If you are going to write about London’s most charismatic criminal of the early 18th century, where better to start than the Rummer Tavern and brothel shown in the William Hogarth engraving above, just off Trafalgar Square. It was there, in 1722, that Jack Sheppard committed his first offence – stealing a couple of silver spoons a short distance from where he is buried at the nearby church of St Martin-in-the-Fields.
A criminal buried in a fashionable church? Yes. Sheppard was no ordinary villain. He was a small man – only 5 feet 4 inches tall – and also small-ish in terms of the crimes he committed. But for a fairly minor crook from Spitalfields, who died in 1724 at the age of 23, he left an enormous vapour trail.
Sheppard achieved widespread fame by escaping from prison four times, including twice from Newgate, the most notorious high security penitentiary of them all. He became such a celebrity that Newgate gaolers charged high society visitors four shillings to see him, and the King’s painter James Thornhill did a portrait of him.
It has been estimated that 200,000 onlookers filled the streets to watch the carriage that took Sheppard from Newgate along Holborn, stopping for the customary “one for the road” at a tavern on Oxford Street, to his execution at Tyburn. If that figure is correct it was something like a third of London’s population at the time. Several prominent people had sent a petition to King George I begging for the death sentence to be reduced to transportation, but to no effect. Sheppard could have received a lesser sentence if he had grassed on associates, but refused to do so.
Daniel Defoe, author of Robinson Crusoe and himself a former Newgate inmate, is credited with ghosting Sheppard’s autobiography. John Gay based his famous criminal MacHeath, a character in The Beggars Opera, on Sheppard. Later, in 1839 and 1840, Bentley’s Miscellany serialised William Harrison Ainsworth’s novel simply called Jack Sheppard. Profusely illustrated by George Cruikshank, it proved hugely popular.
Representations of Sheppard featured in many subsequent London plays, and in 1859 the Lord Chamberlain banned them all. William Thackeray, who didn’t like Ainsworth’s novel, reported an early example of what can only be described as merchandise branding. Vendors sold “Jack Sheppard bags”, filled with burglary tools, in the lobbies of the theatres and, Thackeray wrote, “one or two young gentlemen have already confessed how much they were indebted to Jack Sheppard who gave them ideas of pocket-picking and thieving [which] they never would have had but for the play”.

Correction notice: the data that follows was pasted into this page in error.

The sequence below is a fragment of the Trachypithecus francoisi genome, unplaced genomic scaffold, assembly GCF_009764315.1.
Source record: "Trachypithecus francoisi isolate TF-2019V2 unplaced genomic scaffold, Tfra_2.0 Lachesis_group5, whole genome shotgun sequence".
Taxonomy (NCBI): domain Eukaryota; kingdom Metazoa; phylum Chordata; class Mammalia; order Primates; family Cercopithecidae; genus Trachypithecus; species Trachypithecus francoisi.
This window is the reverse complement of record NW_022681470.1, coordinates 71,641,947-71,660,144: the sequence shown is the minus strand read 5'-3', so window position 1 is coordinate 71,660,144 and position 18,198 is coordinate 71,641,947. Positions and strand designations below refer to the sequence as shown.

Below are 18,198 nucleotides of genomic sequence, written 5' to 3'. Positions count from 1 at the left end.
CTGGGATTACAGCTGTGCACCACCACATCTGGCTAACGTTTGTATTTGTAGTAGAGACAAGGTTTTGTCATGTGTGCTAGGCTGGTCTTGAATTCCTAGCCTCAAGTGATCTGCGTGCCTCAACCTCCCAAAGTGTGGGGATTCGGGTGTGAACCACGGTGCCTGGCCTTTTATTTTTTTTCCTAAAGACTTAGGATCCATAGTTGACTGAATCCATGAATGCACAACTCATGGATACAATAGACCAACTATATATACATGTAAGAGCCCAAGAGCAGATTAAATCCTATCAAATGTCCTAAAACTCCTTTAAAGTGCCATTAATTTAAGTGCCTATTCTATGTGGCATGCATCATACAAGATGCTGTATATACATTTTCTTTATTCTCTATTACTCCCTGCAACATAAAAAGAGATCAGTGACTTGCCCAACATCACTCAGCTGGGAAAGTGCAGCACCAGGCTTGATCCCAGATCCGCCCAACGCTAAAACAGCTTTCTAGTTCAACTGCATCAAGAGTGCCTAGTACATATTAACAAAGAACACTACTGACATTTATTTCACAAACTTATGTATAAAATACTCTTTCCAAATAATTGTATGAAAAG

Given all this, it is a great shame that Hogarth’s picture does not depict Sheppard, although it does include a prostitute spilling urine over an inebriated freemason, a character based on a real life head of lodge who was also a judge known for his severe sentencing. The mason is being seen home by his “tyler” or gatekeeper while rough sleepers crouch under the window of a barber surgeon viciously extracting teeth.
The location of the Rummer Tavern can easily be located from old maps and from the painting itself. In the background is a statue of Charles I, which was erected by his son Charles II. It still stands in the same spot in Trafalgar Square as it did then. Charles I and Sheppard had one thing in common – both received their death sentences after being tried in Westminster Hall, not far down the road from the Rummer.
There is a footnote. Sheppard’s ultimate great escape was thwarted. Friends had planned to seize his body from the Tyburn gallows after it had hung for the required 15 minutes and take it to a doctor to be revived. They failed because of onlookers surging forward. His remains were buried in the churchyard of St Martin-in-the-Fields that same evening. So long Jack Sheppard.
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